Lohengrin stands as a pivotal work in the career of Richard Wagner. In terms of its structure and approach, it is usually grouped at the end of his early operas; at the same time, it demonstrates many of the ideas and techniques that would achieve full fruition in his later music dramas.
The story is set in Antwerp, in the tenth century, where Elsa, sister to the would-be duke, Gottfried, is accused of his murder. A mysterious figure arrives to defend her and even take her as his bride, but he commands her to not inquire about his name or his unknown provenance. A count, Telramund, and his sorcerer wife, Ortrud, are Elsa's accusers, and in fact, the real culprits in Gottfried's disappearance. They lay a series of intrigues to convince Elsa to ask her mysterious hero his identity, and in so doing, bring about a sad ending to the love story but an unexpectedly happy conclusion: the return of Gottfried.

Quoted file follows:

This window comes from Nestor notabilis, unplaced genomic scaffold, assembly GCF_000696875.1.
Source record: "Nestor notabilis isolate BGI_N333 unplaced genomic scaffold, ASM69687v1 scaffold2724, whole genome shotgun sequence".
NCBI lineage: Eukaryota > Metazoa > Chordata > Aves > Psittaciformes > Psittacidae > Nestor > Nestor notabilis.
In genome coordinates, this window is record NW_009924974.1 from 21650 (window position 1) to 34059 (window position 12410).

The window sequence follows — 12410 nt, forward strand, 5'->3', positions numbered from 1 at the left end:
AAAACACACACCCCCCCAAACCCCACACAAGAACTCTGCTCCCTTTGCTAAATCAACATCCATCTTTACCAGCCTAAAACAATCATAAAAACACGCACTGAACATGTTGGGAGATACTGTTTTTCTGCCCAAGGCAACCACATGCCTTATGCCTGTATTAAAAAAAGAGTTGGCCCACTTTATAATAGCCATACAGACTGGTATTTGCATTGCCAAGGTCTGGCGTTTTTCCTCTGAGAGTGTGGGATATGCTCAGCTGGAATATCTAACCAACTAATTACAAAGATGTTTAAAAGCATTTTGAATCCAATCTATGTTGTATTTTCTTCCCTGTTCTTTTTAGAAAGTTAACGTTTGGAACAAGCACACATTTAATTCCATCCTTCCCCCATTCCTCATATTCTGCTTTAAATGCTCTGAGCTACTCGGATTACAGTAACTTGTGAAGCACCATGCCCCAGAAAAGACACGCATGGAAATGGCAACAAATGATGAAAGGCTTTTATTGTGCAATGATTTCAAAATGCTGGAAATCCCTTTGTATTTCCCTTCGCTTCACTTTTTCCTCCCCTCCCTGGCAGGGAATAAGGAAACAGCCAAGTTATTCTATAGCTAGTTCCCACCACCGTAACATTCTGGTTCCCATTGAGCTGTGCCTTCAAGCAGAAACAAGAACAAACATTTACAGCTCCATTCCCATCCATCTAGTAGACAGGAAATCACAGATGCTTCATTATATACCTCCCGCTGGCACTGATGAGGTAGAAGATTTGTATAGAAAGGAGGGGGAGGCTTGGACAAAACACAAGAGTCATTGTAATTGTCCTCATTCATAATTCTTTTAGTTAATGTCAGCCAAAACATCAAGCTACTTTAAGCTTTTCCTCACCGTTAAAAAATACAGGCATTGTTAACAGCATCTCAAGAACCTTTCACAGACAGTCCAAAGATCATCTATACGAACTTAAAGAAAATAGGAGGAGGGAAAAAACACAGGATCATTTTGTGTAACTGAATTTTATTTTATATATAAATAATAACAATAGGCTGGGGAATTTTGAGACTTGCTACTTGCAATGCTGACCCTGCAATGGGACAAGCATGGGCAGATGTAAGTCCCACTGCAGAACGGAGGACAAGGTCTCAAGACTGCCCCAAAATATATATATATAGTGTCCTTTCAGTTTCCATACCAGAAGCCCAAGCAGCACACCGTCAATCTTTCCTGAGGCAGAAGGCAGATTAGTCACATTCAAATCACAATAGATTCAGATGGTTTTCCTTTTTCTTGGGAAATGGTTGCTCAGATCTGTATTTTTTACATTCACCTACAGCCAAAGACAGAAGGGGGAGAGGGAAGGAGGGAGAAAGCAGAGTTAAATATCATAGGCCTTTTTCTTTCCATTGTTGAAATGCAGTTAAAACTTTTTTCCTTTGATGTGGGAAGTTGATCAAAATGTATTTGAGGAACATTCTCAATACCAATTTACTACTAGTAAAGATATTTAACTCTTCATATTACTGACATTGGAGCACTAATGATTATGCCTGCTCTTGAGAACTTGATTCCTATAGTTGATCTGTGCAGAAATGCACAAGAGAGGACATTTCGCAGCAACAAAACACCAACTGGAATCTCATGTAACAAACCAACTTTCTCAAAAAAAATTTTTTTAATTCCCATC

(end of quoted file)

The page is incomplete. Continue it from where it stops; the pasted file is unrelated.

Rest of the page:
The story is set in three acts - the libretto being written of course by Wagner himself, and this book contains an English version by Stewart Robb.